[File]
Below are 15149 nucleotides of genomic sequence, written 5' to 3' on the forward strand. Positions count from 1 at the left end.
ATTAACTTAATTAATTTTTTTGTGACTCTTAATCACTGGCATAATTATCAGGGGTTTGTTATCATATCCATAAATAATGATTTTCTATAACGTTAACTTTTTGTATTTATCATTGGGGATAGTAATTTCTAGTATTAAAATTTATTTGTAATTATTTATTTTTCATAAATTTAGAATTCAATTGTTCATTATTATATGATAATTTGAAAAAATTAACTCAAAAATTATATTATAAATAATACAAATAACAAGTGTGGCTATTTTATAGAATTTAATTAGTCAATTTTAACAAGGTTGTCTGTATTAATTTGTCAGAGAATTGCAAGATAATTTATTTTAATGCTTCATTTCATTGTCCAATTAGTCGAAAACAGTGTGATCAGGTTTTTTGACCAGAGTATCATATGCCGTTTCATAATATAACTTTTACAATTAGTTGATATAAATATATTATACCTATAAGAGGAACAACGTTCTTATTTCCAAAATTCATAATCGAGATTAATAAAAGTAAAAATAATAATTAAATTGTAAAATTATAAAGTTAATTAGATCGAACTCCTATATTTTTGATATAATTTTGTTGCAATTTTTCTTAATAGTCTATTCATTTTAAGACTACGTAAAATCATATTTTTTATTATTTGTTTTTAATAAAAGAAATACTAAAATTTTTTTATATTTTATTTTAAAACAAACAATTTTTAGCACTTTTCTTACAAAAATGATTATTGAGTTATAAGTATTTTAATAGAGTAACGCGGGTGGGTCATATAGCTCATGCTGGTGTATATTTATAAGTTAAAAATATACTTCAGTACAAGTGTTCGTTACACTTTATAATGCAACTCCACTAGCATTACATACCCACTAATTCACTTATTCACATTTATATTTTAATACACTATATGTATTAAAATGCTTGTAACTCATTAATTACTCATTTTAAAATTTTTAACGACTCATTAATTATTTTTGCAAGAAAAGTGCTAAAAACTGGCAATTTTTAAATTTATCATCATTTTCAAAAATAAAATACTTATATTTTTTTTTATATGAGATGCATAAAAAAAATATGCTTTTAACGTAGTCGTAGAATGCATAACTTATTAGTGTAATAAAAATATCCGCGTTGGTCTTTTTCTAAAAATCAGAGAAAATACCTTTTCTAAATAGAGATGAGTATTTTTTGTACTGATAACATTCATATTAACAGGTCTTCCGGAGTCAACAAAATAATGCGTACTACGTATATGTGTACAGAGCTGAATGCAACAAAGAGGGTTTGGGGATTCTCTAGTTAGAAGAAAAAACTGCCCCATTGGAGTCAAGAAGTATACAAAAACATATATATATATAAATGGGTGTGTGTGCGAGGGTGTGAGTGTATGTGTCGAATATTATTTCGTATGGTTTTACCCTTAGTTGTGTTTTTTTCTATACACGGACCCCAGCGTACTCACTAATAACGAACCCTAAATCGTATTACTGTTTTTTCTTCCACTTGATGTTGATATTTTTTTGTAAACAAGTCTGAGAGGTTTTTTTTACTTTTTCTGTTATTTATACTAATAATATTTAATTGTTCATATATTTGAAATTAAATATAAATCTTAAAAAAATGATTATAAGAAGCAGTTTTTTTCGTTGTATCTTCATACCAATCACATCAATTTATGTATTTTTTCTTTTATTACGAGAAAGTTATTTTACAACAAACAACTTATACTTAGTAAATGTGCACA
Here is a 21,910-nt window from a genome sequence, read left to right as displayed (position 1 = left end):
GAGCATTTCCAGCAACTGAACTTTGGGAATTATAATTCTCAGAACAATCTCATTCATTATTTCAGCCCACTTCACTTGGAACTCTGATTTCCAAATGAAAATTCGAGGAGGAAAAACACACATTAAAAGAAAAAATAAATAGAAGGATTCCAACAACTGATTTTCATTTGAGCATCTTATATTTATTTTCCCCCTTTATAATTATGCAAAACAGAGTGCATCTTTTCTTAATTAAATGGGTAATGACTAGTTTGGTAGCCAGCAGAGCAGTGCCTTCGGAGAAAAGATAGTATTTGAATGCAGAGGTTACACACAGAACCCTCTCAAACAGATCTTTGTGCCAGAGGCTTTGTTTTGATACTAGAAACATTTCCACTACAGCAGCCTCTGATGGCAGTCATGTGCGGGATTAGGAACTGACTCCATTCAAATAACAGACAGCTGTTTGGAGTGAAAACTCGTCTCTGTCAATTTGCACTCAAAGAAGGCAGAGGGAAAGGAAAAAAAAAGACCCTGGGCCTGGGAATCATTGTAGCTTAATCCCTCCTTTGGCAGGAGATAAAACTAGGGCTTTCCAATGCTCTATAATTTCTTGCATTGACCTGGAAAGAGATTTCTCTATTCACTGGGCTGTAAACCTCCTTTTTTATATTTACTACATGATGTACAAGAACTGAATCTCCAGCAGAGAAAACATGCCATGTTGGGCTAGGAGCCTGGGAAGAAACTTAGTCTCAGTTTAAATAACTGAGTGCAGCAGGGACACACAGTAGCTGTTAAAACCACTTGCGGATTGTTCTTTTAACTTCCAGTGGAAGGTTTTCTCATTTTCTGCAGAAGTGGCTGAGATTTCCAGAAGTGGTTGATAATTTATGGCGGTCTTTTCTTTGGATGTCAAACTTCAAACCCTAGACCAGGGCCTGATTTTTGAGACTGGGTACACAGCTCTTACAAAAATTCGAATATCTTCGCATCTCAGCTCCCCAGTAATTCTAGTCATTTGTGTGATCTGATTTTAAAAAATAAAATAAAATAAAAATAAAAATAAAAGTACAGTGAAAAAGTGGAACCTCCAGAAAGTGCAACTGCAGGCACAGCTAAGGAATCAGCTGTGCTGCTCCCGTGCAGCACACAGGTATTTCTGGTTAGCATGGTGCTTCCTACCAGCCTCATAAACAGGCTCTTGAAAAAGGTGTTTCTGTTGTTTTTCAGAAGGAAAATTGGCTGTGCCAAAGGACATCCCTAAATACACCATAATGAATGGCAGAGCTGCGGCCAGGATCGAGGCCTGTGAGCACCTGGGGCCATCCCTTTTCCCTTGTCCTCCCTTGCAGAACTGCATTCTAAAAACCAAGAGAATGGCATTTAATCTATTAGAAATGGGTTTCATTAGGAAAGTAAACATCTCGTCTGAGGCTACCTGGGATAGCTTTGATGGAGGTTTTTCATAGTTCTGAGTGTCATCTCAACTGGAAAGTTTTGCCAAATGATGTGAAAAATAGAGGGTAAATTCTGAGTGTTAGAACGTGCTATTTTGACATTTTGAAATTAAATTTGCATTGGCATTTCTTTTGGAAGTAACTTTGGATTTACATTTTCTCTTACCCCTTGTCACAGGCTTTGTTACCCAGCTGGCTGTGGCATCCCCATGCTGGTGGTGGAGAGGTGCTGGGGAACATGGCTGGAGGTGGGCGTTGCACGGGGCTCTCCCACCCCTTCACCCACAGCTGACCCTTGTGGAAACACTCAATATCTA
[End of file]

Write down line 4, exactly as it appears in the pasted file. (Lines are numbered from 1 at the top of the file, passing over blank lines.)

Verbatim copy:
GAGCATTTCCAGCAACTGAACTTTGGGAATTATAATTCTCAGAACAATCTCATTCATTATTTCAGCCCACTTCACTTGGAACTCTGATTTCCAAATGAAAATTCGAGGAGGAAAAACACACATTAAAAGAAAAAATAAATAGAAGGATTCCAACAACTGATTTTCATTTGAGCATCTTATATTTATTTTCCCCCTTTATAATTATGCAAAACAGAGTGCATCTTTTCTTAATTAAATGGGTAATGACTAGTTTGGTAGCCAGCAGAGCAGTGCCTTCGGAGAAAAGATAGTATTTGAATGCAGAGGTTACACACAGAACCCTCTCAAACAGATCTTTGTGCCAGAGGCTTTGTTTTGATACTAGAAACATTTCCACTACAGCAGCCTCTGATGGCAGTCATGTGCGGGATTAGGAACTGACTCCATTCAAATAACAGACAGCTGTTTGGAGTGAAAACTCGTCTCTGTCAATTTGCACTCAAAGAAGGCAGAGGGAAAGGAAAAAAAAAGACCCTGGGCCTGGGAATCATTGTAGCTTAATCCCTCCTTTGGCAGGAGATAAAACTAGGGCTTTCCAATGCTCTATAATTTCTTGCATTGACCTGGAAAGAGATTTCTCTATTCACTGGGCTGTAAACCTCCTTTTTTATATTTACTACATGATGTACAAGAACTGAATCTCCAGCAGAGAAAACATGCCATGTTGGGCTAGGAGCCTGGGAAGAAACTTAGTCTCAGTTTAAATAACTGAGTGCAGCAGGGACACACAGTAGCTGTTAAAACCACTTGCGGATTGTTCTTTTAACTTCCAGTGGAAGGTTTTCTCATTTTCTGCAGAAGTGGCTGAGATTTCCAGAAGTGGTTGATAATTTATGGCGGTCTTTTCTTTGGATGTCAAACTTCAAACCCTAGACCAGGGCCTGATTTTTGAGACTGGGTACACAGCTCTTACAAAAATTCGAATATCTTCGCATCTCAGCTCCCCAGTAATTCTAGTCATTTGTGTGATCTGATTTTAAAAAATAAAATAAAATAAAAATAAAAATAAAAGTACAGTGAAAAAGTGGAACCTCCAGAAAGTGCAACTGCAGGCACAGCTAAGGAATCAGCTGTGCTGCTCCCGTGCAGCACACAGGTATTTCTGGTTAGCATGGTGCTTCCTACCAGCCTCATAAACAGGCTCTTGAAAAAGGTGTTTCTGTTGTTTTTCAGAAGGAAAATTGGCTGTGCCAAAGGACATCCCTAAATACACCATAATGAATGGCAGAGCTGCGGCCAGGATCGAGGCCTGTGAGCACCTGGGGCCATCCCTTTTCCCTTGTCCTCCCTTGCAGAACTGCATTCTAAAAACCAAGAGAATGGCATTTAATCTATTAGAAATGGGTTTCATTAGGAAAGTAAACATCTCGTCTGAGGCTACCTGGGATAGCTTTGATGGAGGTTTTTCATAGTTCTGAGTGTCATCTCAACTGGAAAGTTTTGCCAAATGATGTGAAAAATAGAGGGTAAATTCTGAGTGTTAGAACGTGCTATTTTGACATTTTGAAATTAAATTTGCATTGGCATTTCTTTTGGAAGTAACTTTGGATTTACATTTTCTCTTACCCCTTGTCACAGGCTTTGTTACCCAGCTGGCTGTGGCATCCCCATGCTGGTGGTGGAGAGGTGCTGGGGAACATGGCTGGAGGTGGGCGTTGCACGGGGCTCTCCCACCCCTTCACCCACAGCTGACCCTTGTGGAAACACTCAATATCTA